Explorative therapist for gender dysphoria?

I’m looking for a therapist who uses the exploratory model, to help support my child with gender dysphoria (transgender identification). That is, someone using supportive psychotherapeutic exploration (of the kind used in this book and this  short summary article).  Their model notes: “We have observed that the desire to transition is often connected to an attempt to distance the person from the psychic pain related to internal and/or external traumatic experiences.” It seems relevant for my young person, as it has occurred when there are mental health issues like being on the spectrum, not “fitting in”, being depressed, anxious, having trauma.  It has been seen to help people recover from gender dysphoria (examples are in this study, these cases, these cases).  

I’m only finding Bay Area therapists who use the affirmation model (e.g., Ehrensaft) which is based on assuming most mental health issues come from cultural reactions to gender dysphoria, rather than sometimes causing it. It doesn’t seem to include exploring and treating first the mental health issues which sometimes cause gender dysphoria. (I’m also leery of having my young mentally distressed person castrated by medical transition, especially if transition is not what is needed.) 

Again, given the mental issues present and the possibility they are causing my young person's gender dysphoria, I’d be grateful for pointers to therapists who use an approach which explores for and then treats, if appropriate, this possibility.  Thank you.

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Following this. Also interested in finding a similar therapist. I don't see responses, but there must be someone out there. Not interested in having my child sterilized when he's so young (<16) and too mentally unstable to give anything near informed consent, but he needs help with his distress and he needs to be in a better place in order to prepare for the changes he'll go through if he transitions.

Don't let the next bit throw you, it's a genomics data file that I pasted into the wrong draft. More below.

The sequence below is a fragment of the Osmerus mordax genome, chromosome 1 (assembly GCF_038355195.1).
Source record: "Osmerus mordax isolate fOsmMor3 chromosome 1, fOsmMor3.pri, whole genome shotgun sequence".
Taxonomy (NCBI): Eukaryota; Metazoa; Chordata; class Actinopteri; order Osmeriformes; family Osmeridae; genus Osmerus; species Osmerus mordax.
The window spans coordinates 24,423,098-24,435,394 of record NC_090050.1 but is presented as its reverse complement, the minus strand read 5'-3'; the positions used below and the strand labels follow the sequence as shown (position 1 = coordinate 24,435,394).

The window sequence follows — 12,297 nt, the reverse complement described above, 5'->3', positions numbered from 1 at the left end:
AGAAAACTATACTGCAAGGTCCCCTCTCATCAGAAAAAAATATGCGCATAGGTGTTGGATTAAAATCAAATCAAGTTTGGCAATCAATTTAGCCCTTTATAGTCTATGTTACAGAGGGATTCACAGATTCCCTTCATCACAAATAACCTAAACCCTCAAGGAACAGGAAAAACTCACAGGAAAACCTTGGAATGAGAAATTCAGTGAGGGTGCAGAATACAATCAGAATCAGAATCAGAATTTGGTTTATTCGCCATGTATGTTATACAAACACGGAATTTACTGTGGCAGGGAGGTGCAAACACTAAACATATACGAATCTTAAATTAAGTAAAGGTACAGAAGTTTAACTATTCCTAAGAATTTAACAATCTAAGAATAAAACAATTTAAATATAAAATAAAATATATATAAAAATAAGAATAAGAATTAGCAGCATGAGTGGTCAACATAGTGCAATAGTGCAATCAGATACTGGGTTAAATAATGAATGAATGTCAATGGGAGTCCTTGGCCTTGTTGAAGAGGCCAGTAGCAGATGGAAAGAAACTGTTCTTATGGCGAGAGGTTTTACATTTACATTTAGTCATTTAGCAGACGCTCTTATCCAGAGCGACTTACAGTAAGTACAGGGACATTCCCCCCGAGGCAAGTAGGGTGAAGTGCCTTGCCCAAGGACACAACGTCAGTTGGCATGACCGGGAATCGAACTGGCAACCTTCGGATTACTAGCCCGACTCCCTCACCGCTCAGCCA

Omg very much following this. My own teen sounds very much like yours. Hugs to you 

Also interested in seeing responses to this. My former son just came out to us today as a trans girl. We want to be completely supportive and are using preferred pronouns and name, but I’m worried about moving too quickly into puberty blockers, which I understand do have serious side effects. I want her to be sure this is what she really needs rather than her not addressing other problems—she is going to be tested for ADD and learning differences but she’s been struggling with anxiety for a long time. In many ways, her coming out is a huge relief—last year was a nightmare for us as she was clearly going through something but couldn’t communicate what it was. I just want to be sure, since she showed no signs through eighth grade that she was unhappy being a boy. She came to this conclusion over the course of the past year, which was disastrous and traumatic in so many ways for so many kids. Thanks for any help and take care, parents who are going through similar times! It’s been incredibly difficult for everyone.

Following and plus one on all your comments!

Here's a link to a new organization which may eventually have links to therapists--https://genderexploratory.com/

There may be some other useful resources at genspect.org (an organization for parents of gender -questioning kids)

I have also been seeking a local therapist who can help my trans-identified teen who also has some other mental health concerns-- I have stopped seeking a 'gender therapist' though, as I came to realize that moniker usually indicates an enthusiastic and unquestioning embrace of the gender affirmative approach, regardless of individual circumstances. I have decided instead to look for a therapist who might be skilled with treating my child's other issues and screen the person ahead of time to see what their thoughts on gender are-- many therapists I have talked to don't even seem to realize there IS an alternative approach to automatic gender affirmation. I don't necessarily want someone to talk my child out of their feelings, just someone with an open mind and a warm heart to hold the space and ask good questions while my teen struggles with these existential questions over time (as opposed to rapid referral for hormone therapy). I kinda thought that is what therapy is about, but this has been surprisingly hard to find. So for now, I'm just trying to find a reasonable person to teach my child some useful skills to deal with emotional regulation, etc. 

Good luck to you and your child. 

Find out all you can about blockers and focus on the other other mental health conditions. Blockers really increased the distress for my kid, not the opposite. I have huge regret about agreeing to them. Line up a good therapist first so your kid can get a good handle on what’s going on before going down what is ALWAYS a one-way path, but not necessarily the only one or the right one for all kids. Sweden and Finland have already stopped these treatments for most teens for good reason.

You know who you might want to contact is Emily Quinn.  She gave a couple of TED talks.  It's something she went through.  I don't think she's a therapist, but I'm sure should could help you in finding one.